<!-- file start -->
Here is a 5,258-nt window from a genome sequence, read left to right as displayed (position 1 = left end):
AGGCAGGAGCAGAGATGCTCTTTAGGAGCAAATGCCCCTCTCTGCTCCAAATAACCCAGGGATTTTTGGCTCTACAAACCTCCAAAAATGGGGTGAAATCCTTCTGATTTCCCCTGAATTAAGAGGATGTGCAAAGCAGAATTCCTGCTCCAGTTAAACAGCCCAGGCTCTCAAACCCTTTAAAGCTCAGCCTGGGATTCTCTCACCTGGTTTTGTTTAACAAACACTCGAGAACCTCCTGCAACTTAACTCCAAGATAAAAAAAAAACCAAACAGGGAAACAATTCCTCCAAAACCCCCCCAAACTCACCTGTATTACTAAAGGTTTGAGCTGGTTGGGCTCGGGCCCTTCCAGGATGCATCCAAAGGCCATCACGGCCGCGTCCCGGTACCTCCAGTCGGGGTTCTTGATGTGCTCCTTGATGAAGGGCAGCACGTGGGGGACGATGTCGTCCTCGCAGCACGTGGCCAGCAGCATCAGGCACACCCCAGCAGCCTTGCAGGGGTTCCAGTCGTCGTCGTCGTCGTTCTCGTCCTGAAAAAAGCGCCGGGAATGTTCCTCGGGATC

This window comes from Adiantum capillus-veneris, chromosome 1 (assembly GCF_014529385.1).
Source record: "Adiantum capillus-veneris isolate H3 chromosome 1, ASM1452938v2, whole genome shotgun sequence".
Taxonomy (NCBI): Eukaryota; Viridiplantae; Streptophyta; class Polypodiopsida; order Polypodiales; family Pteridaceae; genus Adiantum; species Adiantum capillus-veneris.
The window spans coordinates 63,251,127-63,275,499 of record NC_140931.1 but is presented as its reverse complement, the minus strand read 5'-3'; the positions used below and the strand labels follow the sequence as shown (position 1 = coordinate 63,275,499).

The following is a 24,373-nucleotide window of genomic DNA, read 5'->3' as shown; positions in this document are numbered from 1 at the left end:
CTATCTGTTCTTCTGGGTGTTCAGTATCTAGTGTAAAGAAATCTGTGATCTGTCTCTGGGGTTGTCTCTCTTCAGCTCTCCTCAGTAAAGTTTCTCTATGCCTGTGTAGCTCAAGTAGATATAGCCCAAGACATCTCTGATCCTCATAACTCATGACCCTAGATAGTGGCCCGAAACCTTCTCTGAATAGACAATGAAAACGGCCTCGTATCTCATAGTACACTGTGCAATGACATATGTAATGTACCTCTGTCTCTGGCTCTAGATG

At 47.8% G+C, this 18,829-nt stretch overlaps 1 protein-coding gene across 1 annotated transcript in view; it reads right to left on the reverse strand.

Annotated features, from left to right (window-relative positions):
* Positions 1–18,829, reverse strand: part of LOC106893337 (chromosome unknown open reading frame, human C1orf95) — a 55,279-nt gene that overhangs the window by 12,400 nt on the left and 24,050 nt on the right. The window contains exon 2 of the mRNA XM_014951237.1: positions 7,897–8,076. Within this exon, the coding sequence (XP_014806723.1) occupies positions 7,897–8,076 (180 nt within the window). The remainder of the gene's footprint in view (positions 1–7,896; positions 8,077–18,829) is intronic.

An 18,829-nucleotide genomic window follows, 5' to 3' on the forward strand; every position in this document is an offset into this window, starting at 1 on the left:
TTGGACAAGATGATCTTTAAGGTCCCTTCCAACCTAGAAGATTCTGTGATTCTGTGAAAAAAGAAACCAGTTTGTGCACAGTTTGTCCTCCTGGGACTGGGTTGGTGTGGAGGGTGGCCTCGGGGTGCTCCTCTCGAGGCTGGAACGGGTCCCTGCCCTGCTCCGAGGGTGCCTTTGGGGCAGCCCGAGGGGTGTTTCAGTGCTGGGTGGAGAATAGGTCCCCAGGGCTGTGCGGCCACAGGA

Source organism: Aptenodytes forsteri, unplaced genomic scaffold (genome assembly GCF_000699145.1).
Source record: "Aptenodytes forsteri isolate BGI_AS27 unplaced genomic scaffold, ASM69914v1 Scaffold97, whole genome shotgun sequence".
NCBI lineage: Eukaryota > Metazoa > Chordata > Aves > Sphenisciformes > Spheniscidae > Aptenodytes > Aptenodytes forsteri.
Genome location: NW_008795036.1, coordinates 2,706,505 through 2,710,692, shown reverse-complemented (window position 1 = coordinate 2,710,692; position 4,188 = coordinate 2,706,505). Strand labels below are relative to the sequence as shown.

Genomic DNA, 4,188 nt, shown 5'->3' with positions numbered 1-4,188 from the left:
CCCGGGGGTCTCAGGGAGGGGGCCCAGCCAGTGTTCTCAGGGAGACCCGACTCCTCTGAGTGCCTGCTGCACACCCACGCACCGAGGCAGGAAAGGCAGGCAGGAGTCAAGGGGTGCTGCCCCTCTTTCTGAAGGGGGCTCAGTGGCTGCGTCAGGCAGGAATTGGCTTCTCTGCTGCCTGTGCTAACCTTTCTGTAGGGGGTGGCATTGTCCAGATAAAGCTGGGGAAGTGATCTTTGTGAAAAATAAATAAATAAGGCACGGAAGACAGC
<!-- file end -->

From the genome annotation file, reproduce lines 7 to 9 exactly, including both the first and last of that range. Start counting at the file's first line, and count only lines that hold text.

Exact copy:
The following is a 24,373-nucleotide window of genomic DNA, read 5'->3' as shown; positions in this document are numbered from 1 at the left end:
CTATCTGTTCTTCTGGGTGTTCAGTATCTAGTGTAAAGAAATCTGTGATCTGTCTCTGGGGTTGTCTCTCTTCAGCTCTCCTCAGTAAAGTTTCTCTATGCCTGTGTAGCTCAAGTAGATATAGCCCAAGACATCTCTGATCCTCATAACTCATGACCCTAGATAGTGGCCCGAAACCTTCTCTGAATAGACAATGAAAACGGCCTCGTATCTCATAGTACACTGTGCAATGACATATGTAATGTACCTCTGTCTCTGGCTCTAGATG

At 47.8% G+C, this 18,829-nt stretch overlaps 1 protein-coding gene across 1 annotated transcript in view; it reads right to left on the reverse strand.